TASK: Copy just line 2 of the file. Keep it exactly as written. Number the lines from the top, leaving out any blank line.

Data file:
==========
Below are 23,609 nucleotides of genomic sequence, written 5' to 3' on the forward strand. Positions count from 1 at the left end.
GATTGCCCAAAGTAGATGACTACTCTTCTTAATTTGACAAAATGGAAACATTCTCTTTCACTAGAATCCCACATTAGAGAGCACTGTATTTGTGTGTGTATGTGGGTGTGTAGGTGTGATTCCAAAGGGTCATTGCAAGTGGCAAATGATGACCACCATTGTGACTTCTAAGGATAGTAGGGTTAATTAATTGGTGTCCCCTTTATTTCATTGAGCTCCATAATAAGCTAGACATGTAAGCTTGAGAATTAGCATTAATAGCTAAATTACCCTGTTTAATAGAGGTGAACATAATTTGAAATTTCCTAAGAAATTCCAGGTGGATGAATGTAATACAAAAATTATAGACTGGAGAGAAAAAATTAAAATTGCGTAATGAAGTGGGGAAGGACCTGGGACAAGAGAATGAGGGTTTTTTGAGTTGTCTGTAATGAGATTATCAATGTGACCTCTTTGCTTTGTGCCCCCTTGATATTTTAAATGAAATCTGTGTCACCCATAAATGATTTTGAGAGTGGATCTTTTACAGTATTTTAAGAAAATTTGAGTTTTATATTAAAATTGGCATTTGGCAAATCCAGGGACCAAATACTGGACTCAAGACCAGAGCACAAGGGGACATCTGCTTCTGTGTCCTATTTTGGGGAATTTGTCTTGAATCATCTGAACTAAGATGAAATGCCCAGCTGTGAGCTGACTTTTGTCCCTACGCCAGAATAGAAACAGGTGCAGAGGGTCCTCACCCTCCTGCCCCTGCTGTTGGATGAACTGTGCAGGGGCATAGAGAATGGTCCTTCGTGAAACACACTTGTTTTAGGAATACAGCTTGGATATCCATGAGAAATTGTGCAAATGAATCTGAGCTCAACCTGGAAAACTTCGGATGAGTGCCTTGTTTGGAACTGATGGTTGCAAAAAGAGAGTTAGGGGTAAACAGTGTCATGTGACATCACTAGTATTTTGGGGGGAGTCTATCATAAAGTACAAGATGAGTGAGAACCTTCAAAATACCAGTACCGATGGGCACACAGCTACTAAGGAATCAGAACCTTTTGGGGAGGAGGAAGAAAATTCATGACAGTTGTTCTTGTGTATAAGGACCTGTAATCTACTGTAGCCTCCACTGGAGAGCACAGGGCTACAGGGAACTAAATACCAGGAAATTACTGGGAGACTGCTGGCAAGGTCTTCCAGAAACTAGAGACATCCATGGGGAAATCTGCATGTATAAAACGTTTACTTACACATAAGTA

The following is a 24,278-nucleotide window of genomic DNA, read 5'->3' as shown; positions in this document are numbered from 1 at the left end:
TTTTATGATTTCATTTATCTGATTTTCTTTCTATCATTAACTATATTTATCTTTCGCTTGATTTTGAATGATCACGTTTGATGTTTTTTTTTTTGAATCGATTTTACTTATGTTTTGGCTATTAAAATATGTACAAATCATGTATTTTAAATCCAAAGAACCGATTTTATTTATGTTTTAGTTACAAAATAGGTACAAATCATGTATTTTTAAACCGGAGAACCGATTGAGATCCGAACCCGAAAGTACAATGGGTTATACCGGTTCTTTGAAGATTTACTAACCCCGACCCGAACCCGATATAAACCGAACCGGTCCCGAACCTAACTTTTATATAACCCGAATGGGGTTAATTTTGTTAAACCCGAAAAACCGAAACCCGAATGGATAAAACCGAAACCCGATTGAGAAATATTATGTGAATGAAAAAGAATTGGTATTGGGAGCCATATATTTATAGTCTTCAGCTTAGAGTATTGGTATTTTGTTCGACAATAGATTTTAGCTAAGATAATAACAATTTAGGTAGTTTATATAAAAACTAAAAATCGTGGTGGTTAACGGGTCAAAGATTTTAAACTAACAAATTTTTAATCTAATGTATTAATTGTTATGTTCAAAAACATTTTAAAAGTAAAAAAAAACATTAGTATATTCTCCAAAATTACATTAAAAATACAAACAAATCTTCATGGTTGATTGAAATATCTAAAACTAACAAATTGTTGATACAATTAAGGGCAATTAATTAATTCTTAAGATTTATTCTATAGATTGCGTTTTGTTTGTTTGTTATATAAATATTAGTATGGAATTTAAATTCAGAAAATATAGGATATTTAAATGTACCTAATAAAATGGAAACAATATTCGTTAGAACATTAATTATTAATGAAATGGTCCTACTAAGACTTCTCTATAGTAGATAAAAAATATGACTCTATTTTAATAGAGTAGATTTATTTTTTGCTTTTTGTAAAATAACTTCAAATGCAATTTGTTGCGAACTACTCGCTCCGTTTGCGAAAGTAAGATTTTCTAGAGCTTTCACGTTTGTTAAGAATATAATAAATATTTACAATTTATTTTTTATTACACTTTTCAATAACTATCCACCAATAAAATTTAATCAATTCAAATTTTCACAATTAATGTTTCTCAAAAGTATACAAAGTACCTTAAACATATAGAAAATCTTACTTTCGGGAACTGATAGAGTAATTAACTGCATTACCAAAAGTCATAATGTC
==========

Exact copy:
GATTGCCCAAAGTAGATGACTACTCTTCTTAATTTGACAAAATGGAAACATTCTCTTTCACTAGAATCCCACATTAGAGAGCACTGTATTTGTGTGTGTATGTGGGTGTGTAGGTGTGATTCCAAAGGGTCATTGCAAGTGGCAAATGATGACCACCATTGTGACTTCTAAGGATAGTAGGGTTAATTAATTGGTGTCCCCTTTATTTCATTGAGCTCCATAATAAGCTAGACATGTAAGCTTGAGAATTAGCATTAATAGCTAAATTACCCTGTTTAATAGAGGTGAACATAATTTGAAATTTCCTAAGAAATTCCAGGTGGATGAATGTAATACAAAAATTATAGACTGGAGAGAAAAAATTAAAATTGCGTAATGAAGTGGGGAAGGACCTGGGACAAGAGAATGAGGGTTTTTTGAGTTGTCTGTAATGAGATTATCAATGTGACCTCTTTGCTTTGTGCCCCCTTGATATTTTAAATGAAATCTGTGTCACCCATAAATGATTTTGAGAGTGGATCTTTTACAGTATTTTAAGAAAATTTGAGTTTTATATTAAAATTGGCATTTGGCAAATCCAGGGACCAAATACTGGACTCAAGACCAGAGCACAAGGGGACATCTGCTTCTGTGTCCTATTTTGGGGAATTTGTCTTGAATCATCTGAACTAAGATGAAATGCCCAGCTGTGAGCTGACTTTTGTCCCTACGCCAGAATAGAAACAGGTGCAGAGGGTCCTCACCCTCCTGCCCCTGCTGTTGGATGAACTGTGCAGGGGCATAGAGAATGGTCCTTCGTGAAACACACTTGTTTTAGGAATACAGCTTGGATATCCATGAGAAATTGTGCAAATGAATCTGAGCTCAACCTGGAAAACTTCGGATGAGTGCCTTGTTTGGAACTGATGGTTGCAAAAAGAGAGTTAGGGGTAAACAGTGTCATGTGACATCACTAGTATTTTGGGGGGAGTCTATCATAAAGTACAAGATGAGTGAGAACCTTCAAAATACCAGTACCGATGGGCACACAGCTACTAAGGAATCAGAACCTTTTGGGGAGGAGGAAGAAAATTCATGACAGTTGTTCTTGTGTATAAGGACCTGTAATCTACTGTAGCCTCCACTGGAGAGCACAGGGCTACAGGGAACTAAATACCAGGAAATTACTGGGAGACTGCTGGCAAGGTCTTCCAGAAACTAGAGACATCCATGGGGAAATCTGCATGTATAAAACGTTTACTTACACATAAGTA